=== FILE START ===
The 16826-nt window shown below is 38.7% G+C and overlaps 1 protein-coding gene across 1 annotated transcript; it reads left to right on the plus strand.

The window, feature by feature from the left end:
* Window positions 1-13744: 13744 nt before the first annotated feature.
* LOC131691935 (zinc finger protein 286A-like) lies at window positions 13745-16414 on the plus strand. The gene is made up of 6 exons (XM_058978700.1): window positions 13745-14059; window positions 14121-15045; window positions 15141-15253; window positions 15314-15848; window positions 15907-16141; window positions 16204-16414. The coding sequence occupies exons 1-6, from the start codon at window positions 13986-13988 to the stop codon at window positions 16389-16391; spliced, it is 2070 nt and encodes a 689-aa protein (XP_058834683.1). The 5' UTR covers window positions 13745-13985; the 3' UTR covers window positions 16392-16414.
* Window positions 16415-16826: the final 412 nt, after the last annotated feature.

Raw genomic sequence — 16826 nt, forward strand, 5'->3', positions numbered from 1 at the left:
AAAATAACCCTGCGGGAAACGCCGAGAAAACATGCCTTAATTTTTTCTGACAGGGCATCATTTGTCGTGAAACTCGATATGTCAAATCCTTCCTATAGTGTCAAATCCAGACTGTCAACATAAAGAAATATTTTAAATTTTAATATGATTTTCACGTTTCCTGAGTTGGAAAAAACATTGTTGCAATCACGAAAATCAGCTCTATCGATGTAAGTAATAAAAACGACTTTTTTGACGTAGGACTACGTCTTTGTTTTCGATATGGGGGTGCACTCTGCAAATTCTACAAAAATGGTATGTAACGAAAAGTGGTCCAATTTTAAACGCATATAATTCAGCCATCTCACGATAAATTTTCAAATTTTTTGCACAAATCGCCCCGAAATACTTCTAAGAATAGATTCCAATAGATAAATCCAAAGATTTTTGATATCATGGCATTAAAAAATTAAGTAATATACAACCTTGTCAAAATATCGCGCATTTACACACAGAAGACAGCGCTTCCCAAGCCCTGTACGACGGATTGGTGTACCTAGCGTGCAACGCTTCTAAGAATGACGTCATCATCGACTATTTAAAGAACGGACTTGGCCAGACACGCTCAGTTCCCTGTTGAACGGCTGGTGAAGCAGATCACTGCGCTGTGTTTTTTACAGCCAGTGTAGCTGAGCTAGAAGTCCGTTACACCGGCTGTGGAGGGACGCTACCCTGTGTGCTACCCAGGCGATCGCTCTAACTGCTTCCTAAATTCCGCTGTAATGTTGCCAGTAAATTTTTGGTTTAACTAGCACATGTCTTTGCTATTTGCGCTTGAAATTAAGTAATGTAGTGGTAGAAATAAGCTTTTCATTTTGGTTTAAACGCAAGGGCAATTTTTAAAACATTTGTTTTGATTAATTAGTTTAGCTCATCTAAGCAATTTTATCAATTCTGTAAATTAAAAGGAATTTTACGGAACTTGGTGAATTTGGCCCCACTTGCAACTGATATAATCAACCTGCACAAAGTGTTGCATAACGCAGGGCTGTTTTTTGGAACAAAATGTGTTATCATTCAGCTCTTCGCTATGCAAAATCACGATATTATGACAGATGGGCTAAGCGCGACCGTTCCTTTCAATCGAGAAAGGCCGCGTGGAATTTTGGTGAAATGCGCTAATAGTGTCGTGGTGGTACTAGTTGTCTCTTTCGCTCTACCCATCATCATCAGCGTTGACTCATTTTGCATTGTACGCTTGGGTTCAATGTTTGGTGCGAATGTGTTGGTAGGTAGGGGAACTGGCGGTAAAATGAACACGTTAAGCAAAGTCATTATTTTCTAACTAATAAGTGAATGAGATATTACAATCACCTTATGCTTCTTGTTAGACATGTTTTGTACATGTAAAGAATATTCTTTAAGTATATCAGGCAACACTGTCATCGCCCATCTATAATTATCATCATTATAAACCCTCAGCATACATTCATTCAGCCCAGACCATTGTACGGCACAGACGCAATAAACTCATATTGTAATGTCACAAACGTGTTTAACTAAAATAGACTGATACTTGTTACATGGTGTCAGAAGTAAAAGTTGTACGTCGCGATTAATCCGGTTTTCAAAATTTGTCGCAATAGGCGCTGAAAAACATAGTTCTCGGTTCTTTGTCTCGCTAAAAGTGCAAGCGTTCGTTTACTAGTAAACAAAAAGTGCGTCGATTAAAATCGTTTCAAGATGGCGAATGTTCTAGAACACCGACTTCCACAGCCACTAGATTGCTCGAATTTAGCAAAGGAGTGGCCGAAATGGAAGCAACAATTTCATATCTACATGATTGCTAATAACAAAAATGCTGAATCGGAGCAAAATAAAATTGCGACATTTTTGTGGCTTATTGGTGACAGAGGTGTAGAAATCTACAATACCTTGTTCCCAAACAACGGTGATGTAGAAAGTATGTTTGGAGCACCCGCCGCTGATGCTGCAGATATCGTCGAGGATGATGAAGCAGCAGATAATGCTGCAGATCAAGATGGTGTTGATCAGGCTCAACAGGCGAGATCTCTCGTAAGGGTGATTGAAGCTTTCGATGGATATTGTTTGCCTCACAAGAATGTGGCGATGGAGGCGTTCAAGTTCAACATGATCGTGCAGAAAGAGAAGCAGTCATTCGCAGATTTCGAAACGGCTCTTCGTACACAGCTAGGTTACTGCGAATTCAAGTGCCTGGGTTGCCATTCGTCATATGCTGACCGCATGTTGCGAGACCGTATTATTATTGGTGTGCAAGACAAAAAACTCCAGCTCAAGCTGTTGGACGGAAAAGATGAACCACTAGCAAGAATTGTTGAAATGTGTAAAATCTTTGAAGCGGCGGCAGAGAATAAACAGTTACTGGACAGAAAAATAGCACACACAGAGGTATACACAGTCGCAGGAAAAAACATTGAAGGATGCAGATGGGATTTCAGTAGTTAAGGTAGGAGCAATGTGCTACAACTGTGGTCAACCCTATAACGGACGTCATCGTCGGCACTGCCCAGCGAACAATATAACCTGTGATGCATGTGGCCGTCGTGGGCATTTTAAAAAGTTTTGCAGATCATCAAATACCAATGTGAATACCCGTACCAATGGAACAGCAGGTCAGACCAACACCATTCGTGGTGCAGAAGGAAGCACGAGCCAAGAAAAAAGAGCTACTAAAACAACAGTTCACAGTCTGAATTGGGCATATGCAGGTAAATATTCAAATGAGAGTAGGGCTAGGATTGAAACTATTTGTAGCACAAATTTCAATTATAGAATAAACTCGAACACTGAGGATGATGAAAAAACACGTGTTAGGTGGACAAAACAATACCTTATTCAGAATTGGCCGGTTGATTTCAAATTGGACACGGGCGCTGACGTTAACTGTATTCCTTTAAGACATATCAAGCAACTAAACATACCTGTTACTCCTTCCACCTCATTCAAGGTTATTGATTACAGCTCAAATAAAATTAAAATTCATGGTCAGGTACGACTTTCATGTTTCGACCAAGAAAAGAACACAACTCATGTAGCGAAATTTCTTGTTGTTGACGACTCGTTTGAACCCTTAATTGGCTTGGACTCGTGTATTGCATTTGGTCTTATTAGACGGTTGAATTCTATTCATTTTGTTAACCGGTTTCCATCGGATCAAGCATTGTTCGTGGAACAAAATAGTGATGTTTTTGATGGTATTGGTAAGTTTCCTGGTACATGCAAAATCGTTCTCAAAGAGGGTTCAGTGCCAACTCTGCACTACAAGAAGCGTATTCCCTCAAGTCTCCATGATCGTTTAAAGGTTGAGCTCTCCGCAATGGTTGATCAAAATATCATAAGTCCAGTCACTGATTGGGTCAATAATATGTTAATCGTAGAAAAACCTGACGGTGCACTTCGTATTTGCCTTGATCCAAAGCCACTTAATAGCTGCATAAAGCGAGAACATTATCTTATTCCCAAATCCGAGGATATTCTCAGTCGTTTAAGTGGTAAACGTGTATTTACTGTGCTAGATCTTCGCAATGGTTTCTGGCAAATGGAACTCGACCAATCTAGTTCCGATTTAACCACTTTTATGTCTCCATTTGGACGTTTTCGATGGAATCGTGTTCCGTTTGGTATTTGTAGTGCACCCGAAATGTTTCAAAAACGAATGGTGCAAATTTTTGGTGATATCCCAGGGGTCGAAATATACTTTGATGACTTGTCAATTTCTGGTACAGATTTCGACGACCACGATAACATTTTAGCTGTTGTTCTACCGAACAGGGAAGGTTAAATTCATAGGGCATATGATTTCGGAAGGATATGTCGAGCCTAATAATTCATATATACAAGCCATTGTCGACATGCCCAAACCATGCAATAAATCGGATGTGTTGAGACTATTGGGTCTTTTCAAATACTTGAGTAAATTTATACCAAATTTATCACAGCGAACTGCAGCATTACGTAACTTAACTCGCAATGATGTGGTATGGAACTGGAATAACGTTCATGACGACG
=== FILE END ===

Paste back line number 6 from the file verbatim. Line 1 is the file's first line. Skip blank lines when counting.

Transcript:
Raw genomic sequence — 16826 nt, forward strand, 5'->3', positions numbered from 1 at the left: